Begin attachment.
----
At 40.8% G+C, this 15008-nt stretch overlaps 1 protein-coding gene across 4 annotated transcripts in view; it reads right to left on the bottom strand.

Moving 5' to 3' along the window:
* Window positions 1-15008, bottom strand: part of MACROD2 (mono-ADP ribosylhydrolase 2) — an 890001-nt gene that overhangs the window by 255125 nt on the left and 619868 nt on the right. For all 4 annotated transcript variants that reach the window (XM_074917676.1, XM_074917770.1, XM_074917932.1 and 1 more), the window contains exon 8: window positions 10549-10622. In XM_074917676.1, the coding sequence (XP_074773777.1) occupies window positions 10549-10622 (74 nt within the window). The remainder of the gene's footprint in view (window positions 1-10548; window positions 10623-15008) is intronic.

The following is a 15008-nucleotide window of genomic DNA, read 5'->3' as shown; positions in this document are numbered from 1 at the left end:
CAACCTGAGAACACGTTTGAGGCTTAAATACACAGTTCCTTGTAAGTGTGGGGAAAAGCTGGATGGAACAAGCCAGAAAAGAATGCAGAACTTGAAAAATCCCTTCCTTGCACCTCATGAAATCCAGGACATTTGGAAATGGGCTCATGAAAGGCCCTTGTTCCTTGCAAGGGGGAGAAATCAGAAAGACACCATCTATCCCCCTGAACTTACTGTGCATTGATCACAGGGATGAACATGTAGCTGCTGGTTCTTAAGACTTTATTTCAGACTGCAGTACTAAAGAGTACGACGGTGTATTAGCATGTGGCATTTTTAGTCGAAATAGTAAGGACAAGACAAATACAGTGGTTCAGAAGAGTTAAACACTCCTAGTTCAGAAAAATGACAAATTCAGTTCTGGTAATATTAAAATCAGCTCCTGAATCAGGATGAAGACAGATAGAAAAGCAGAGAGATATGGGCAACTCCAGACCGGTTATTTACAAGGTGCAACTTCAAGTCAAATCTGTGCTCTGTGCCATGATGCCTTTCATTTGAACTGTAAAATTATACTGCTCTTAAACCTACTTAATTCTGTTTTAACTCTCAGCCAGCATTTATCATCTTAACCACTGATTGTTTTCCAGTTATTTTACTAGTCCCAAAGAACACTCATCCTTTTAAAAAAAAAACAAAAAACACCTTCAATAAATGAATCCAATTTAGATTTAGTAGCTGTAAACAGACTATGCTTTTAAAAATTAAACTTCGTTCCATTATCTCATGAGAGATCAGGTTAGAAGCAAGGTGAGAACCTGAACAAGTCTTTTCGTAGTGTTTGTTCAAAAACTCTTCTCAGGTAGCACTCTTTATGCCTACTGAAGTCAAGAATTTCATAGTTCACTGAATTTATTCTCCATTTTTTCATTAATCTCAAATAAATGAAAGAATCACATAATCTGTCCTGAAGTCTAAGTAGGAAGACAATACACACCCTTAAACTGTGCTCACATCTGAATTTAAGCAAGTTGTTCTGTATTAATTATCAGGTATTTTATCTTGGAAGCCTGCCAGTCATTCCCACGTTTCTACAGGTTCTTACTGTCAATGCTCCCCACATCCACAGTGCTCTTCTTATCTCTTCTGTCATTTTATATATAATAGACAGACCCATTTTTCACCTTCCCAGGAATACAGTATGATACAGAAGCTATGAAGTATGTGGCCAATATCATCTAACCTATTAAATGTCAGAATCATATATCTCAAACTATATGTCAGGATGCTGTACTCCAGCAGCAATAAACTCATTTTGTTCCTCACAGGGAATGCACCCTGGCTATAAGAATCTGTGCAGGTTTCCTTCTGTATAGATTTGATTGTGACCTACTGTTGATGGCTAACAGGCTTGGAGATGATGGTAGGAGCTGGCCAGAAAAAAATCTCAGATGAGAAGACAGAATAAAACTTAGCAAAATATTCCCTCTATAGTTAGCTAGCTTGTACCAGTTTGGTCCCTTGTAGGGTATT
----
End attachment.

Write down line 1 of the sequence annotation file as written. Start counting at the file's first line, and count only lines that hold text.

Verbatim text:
At 40.8% G+C, this 15008-nt stretch overlaps 1 protein-coding gene across 4 annotated transcripts in view; it reads right to left on the bottom strand.